On Friday, Sen. Elizabeth Warren urged graduates at Morgan State University to "change the rules." (Catherine Rentz / Baltimore Sun video)
Sen. Elizabeth Warren told nearly 500 graduating students at Morgan State University on Friday that their future success wasn’t just dependent on hard work — they would have to fight to “change the rules.”
Speaking at the Baltimore university’s winter graduation ceremony, the Democratic senator from Massachusetts said times have changed since the days when her mother supported her family with a minimum-wage job in Oklahoma.
Today, she said, a person working for minimum wage couldn’t pay for a two-bedroom apartment “in any state in America.”
“So what happened? I’ll tell you what happened: Washington changed the rules,” she said. “Today, the people who set the rules worry more about Walmart’s profits than they do about how any small family will survive.”
Warren, who is considering running for president in 2020, told students, “Under the rules of commencement speakers, I am required to say, ‘Work hard.’ And you should,” she said. “But I’m here with a bolder message: It’s time to change the rules. Let me say that again for those in the back. Change. The. Rules.”
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Warren homed in on redlining, a practice that effectively denied home mortgages to families of color in particular neighborhoods. That meant families of color did not accumulate and pass wealth on to their children like white families, Warren said.
“Sure, life is about grit — hard work matters. But the rules matter too,” she said.
Warren told students at the historically black university, “I haven’t lived your life or experienced anything like the subtle prejudice or more overt harm that you may have experienced just because of the color of your skin. …
“Not just individuals within the government, but the government itself — has systematically discriminated against black people in this country.”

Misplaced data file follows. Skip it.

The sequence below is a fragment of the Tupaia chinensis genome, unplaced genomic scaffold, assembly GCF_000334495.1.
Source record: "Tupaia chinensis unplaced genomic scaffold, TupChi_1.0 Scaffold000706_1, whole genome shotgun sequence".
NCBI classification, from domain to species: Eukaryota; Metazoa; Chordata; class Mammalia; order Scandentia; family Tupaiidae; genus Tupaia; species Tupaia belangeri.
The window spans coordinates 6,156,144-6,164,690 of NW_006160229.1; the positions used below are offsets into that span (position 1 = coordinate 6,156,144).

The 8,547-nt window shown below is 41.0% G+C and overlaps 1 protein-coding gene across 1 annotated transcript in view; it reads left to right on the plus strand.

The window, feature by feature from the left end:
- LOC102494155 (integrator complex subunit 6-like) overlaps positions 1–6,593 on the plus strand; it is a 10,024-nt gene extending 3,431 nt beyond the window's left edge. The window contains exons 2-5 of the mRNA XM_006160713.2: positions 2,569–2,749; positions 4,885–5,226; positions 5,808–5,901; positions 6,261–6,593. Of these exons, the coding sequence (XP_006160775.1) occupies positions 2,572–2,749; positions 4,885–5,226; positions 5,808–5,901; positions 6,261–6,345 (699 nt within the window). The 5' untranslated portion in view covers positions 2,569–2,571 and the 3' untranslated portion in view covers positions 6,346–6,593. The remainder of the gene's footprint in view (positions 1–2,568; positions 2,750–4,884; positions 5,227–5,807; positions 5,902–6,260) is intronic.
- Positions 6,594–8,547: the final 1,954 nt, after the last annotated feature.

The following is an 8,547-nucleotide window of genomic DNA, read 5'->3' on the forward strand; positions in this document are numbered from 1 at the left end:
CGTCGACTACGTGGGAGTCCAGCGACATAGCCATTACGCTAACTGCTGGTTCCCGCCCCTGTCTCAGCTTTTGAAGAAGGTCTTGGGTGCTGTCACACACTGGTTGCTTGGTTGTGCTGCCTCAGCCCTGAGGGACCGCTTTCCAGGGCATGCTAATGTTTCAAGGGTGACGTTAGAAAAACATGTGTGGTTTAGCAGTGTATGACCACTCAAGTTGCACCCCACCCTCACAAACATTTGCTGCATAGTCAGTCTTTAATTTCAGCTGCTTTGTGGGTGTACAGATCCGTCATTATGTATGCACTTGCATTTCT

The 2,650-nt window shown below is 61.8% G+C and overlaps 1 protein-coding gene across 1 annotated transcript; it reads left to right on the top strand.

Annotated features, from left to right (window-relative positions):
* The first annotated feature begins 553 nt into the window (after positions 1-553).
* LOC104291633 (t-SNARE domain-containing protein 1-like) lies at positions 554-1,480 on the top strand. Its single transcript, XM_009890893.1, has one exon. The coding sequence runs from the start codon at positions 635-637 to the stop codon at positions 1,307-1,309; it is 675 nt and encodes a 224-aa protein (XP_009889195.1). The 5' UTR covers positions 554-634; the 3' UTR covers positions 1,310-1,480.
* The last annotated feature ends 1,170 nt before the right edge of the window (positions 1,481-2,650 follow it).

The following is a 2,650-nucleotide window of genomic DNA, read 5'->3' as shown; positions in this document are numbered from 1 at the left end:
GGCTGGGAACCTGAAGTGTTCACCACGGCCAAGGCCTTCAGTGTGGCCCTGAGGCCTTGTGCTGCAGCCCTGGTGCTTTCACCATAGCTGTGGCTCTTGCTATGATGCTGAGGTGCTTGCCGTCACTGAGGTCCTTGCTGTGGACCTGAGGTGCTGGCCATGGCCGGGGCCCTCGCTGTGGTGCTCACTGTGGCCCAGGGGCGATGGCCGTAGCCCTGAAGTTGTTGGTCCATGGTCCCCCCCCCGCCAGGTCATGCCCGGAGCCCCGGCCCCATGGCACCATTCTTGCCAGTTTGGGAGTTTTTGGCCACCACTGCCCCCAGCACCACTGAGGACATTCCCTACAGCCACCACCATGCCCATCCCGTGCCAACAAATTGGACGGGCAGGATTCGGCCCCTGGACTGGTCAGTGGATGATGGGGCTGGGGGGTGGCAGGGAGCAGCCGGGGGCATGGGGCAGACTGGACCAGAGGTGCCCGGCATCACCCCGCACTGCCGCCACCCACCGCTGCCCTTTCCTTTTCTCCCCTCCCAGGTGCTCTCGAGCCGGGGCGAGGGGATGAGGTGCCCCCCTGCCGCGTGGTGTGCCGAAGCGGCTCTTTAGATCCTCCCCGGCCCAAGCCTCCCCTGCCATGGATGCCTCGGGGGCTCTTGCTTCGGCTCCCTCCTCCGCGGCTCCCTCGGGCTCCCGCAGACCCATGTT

Explaining why he chose Warren to give the commencement speech, Morgan State University President David Wilson said she is “one of the most progressive entities on the political landscape” and that her experiences and leadership are “something that is sure to benefit our students as they leave this institution and begin the journey to become leaders in their own right.”
Warren credited her mother and the rules she grew up on in Oklahoma with helping her get to where she is today.
She said she was a late-in-life “surprise” child for her parents, who already had three boys. Her father was a janitor. Her mother worked at home. When she was in junior high, her father had a heart attack and wasn’t able to work again — it was up to her mother to save their house and family.
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Her mother got a job at Sears, she said, which “saved” the family with minimum wage.
But that kind of survival under a minimum wage isn’t around anymore, she said.
Warren criticized both Wall Street and President Donald Trump during her speech, accusing the president of undermining voting rights and “basic democratic institutions.”
Warren, who recently won re-election and met Wednesday with Sen. Bernie Sanders, the Vermont independent who challenged Hillary Clinton in the 2016 Democratic presidential primaries, to discuss their political ambitions in the upcoming presidential race.
She concluded her remarks at Morgan telling the graduates that the power is shifting to the younger generation, who helped make the most recent midterm electorate younger than others in recent history.
“You are causing a much-needed earthquake in our political system,” she said. “And it’s not just at election time. You are organizing—and you are changing America.”